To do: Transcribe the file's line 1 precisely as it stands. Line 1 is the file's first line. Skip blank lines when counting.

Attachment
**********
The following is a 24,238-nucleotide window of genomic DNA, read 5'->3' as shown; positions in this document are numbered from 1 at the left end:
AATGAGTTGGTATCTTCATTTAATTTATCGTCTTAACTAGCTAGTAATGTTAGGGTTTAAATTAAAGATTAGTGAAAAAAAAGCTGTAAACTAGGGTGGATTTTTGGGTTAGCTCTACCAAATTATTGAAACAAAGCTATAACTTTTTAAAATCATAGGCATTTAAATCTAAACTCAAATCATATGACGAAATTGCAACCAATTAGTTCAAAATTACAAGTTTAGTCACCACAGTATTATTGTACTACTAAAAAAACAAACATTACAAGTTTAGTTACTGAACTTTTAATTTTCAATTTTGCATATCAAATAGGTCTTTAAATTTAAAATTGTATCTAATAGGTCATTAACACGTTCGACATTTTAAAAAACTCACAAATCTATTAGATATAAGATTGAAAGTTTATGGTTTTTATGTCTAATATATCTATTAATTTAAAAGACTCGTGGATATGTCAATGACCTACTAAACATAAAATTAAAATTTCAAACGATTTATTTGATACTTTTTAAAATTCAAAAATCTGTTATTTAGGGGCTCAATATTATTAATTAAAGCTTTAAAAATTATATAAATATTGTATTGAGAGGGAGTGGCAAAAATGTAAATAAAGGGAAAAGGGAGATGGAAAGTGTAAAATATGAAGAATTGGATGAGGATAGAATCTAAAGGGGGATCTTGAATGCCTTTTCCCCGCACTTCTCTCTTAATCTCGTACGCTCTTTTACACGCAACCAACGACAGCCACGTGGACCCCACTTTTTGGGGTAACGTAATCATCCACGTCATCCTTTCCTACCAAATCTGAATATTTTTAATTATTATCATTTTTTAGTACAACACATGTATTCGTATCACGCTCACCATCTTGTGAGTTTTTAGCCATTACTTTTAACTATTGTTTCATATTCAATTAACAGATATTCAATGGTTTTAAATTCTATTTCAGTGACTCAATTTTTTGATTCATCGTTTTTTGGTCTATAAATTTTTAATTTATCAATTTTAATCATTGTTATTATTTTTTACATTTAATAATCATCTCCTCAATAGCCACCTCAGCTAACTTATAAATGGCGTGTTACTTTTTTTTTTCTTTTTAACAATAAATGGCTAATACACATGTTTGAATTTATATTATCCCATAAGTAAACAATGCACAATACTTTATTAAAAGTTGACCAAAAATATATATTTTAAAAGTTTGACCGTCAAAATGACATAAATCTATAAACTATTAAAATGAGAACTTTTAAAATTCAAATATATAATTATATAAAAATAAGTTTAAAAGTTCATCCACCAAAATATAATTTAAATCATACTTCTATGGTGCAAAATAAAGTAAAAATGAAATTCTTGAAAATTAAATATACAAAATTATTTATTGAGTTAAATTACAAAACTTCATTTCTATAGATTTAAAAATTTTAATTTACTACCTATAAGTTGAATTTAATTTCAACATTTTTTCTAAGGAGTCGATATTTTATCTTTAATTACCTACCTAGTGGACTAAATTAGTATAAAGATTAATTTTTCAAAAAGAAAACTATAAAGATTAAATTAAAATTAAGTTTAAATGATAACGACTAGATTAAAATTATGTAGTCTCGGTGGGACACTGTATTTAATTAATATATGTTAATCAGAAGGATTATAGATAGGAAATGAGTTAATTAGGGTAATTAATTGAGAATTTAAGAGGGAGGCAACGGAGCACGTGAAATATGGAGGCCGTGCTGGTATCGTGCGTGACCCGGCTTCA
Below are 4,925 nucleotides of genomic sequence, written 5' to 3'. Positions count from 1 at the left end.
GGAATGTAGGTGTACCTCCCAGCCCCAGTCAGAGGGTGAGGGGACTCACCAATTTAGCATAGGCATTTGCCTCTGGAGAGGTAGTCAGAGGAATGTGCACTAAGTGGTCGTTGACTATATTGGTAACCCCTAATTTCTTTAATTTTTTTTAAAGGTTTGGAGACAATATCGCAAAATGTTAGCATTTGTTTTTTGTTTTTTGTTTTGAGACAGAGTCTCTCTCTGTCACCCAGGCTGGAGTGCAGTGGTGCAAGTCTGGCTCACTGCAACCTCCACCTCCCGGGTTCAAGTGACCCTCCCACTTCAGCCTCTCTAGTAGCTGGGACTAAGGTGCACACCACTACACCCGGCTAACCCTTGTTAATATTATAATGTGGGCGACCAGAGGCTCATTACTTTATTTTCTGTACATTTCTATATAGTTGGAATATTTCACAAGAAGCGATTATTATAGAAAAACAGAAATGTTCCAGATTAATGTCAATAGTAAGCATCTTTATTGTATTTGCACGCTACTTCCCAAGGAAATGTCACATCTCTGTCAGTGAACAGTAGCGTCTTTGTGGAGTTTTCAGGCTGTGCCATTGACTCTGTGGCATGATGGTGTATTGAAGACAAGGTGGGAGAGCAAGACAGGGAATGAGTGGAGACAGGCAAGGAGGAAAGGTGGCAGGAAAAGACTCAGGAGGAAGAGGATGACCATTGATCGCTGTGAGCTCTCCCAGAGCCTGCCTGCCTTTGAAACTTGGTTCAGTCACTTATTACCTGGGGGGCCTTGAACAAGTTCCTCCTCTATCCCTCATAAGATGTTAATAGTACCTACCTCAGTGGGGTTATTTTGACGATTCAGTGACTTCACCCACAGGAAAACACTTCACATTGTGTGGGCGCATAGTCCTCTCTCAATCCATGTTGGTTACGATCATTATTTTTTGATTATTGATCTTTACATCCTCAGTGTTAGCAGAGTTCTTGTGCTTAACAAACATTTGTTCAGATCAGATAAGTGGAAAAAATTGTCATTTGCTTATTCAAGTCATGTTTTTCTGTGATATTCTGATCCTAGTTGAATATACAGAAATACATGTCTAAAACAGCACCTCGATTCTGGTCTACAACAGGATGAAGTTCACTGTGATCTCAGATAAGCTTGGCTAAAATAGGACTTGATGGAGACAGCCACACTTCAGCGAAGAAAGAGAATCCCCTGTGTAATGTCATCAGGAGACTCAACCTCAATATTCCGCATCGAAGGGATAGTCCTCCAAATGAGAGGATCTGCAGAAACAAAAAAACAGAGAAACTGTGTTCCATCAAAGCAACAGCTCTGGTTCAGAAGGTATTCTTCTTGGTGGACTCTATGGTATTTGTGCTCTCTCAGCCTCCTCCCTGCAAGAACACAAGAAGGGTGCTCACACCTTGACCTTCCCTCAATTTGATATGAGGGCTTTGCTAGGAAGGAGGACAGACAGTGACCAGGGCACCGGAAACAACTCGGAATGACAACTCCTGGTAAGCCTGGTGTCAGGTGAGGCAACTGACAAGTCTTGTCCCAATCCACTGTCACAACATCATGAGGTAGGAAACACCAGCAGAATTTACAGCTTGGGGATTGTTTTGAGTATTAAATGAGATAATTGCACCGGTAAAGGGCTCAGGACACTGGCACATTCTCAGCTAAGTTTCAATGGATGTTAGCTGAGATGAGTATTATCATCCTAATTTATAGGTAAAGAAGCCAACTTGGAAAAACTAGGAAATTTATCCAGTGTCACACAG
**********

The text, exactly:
The following is a 24,238-nucleotide window of genomic DNA, read 5'->3' as shown; positions in this document are numbered from 1 at the left end: